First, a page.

Looking at the other side of this potential move, I can see some arguments for how it could help the business. The IPG and VOC businesses will have some potentially meaningful differences owing to their different component parts -- IPG is likely to require a more sustained, intensive sales force effort and more clinical R&D spending, while VOC will require less sales force intensity, different R&D spending, and offer longer-tale value.
Why? IPG's target areas of immunology, metabolic disease, and cardiovascular generally require very large clinical trials and each person in a phase 3 study can cost upwards of $50,000. Likewise, a lot of these diseases are treated at the family practice level, require more bodies, more effort (detailing, sampling), and more resources in marketing. On the other hand, it typically requires less R&D spending to develop vaccines and cancer drugs trials tend to be smaller. What's more, vaccines and consumer health products tend to have long productive lives in terms of cash flow and profits.
Moreover, there are many cases out there of break-ups creating more valuable, better-performing pieces. While the AT&T/Baby Bells example is probably the best-known, Tyco, ITT, and Altria are all arguably success stories -- the key difference in those cases, though was that the split-up businesses were not nearly as similar as Pfizer's potential offshoots. Even so, the argument can be made that these individual units will be more nimble and better able to take advantage of strategic licensing or acquisition opportunities that wouldn't be as value-added to a combined entity.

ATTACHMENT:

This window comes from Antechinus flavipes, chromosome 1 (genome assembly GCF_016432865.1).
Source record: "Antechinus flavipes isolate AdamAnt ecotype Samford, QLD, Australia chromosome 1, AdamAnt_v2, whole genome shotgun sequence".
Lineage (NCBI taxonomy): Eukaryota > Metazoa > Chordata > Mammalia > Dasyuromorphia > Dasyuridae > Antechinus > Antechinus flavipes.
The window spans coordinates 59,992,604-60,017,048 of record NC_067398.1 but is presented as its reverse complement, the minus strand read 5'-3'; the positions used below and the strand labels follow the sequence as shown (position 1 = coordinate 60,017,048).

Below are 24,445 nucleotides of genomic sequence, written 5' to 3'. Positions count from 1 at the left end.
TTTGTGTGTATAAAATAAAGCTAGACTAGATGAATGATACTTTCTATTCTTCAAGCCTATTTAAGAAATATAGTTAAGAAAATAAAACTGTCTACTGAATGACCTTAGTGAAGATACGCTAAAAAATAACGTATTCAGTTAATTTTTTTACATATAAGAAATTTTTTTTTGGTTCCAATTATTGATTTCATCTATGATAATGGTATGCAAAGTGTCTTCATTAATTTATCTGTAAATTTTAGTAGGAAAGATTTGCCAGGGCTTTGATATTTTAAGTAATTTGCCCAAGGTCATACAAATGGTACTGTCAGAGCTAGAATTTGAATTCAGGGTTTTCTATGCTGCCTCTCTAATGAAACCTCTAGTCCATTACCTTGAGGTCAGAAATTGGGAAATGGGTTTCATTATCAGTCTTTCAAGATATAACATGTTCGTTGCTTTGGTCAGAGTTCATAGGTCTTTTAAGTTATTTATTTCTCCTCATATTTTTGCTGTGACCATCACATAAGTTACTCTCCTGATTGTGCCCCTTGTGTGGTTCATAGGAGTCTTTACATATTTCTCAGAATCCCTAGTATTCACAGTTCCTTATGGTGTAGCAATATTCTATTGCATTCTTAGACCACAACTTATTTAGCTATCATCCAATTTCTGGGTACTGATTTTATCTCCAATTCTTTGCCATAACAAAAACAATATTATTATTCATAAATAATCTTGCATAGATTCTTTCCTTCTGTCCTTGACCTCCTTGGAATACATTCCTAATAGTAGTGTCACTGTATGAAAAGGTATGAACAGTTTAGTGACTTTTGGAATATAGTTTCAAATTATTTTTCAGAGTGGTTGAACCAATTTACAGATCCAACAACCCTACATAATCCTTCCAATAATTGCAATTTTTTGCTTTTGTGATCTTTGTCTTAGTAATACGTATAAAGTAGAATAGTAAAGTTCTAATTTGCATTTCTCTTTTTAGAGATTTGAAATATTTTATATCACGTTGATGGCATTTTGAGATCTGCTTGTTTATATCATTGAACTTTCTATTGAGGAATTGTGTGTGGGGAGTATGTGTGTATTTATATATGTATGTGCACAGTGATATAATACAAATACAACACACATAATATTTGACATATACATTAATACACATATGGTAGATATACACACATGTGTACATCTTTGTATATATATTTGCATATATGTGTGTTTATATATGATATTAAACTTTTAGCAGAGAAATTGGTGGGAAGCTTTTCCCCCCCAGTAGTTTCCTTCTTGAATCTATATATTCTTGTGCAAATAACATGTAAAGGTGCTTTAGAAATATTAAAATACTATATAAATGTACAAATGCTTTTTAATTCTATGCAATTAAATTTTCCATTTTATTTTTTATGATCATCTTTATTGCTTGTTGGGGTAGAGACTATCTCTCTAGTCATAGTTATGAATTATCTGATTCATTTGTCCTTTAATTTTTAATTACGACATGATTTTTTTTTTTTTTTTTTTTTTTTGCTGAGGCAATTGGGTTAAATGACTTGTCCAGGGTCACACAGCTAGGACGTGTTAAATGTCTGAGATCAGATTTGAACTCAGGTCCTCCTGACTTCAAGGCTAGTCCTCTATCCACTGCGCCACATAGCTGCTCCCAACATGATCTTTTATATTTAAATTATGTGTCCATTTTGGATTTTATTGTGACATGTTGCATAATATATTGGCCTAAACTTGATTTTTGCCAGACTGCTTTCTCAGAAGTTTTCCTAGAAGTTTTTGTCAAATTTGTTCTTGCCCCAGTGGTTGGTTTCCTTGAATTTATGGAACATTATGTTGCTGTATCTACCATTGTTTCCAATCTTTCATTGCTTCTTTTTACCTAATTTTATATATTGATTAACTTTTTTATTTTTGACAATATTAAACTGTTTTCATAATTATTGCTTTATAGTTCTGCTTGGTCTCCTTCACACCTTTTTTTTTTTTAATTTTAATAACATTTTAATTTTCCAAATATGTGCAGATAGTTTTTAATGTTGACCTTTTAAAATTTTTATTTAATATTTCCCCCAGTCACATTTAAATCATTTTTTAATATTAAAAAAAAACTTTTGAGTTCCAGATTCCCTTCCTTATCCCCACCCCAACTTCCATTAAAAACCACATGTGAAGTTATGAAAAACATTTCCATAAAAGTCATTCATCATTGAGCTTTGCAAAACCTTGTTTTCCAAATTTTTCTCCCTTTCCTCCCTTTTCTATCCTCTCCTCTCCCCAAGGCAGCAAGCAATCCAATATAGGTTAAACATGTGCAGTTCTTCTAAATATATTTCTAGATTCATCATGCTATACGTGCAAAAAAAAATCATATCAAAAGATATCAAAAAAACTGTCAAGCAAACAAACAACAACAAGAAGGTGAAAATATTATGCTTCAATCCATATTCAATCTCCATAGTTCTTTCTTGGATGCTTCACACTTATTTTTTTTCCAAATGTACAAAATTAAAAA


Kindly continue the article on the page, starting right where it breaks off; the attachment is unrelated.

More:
There is also the example of Abbott Labs (NYSE:ABT) and AbbVie (NYSE:ABBV) to consider. While some have cast the decision to separate these two businesses as being solely about reducing Abbott's risk to Humira biosimilars, there's more to it than that. A large percentage of Abbott's business is made up of "long tail" revenue-generating assets that require less marketing and R&D support to maintain like diagnostics, vision care, and nutrition (which is probably why Abbott kept the branded generics business). With the split, AbbVie and Abbott can better align their R&D and marketing spending relative to the revenue and cash flow-generating realities of these businesses.
For now, Pfizer's potential "split" is more about giving analysts and investors something to talk about than any real change in the business. At a minimum, the company can ponder the idea over the next three years before coming to a final decision. I don't see all that much value in Pfizer at present; while I liked the stock a while back, it has matched the S&P 500 over the past year, and valuation seems more in the range of "OK" rather than "intriguing." Absent a real value-altering move like an underrated/overlooked phase 1/2 drug showing exciting clinical results, I guess it will take moves like this to keep investors interested.
Stephen D. Simpson, CFA has no position in any stocks mentioned. The Motley Fool has no position in any of the stocks mentioned. Try any of our Foolish newsletter services free for 30 days. We Fools may not all hold the same opinions, but we all believe that considering a diverse range of insights makes us better investors. The Motley Fool has a disclosure policy.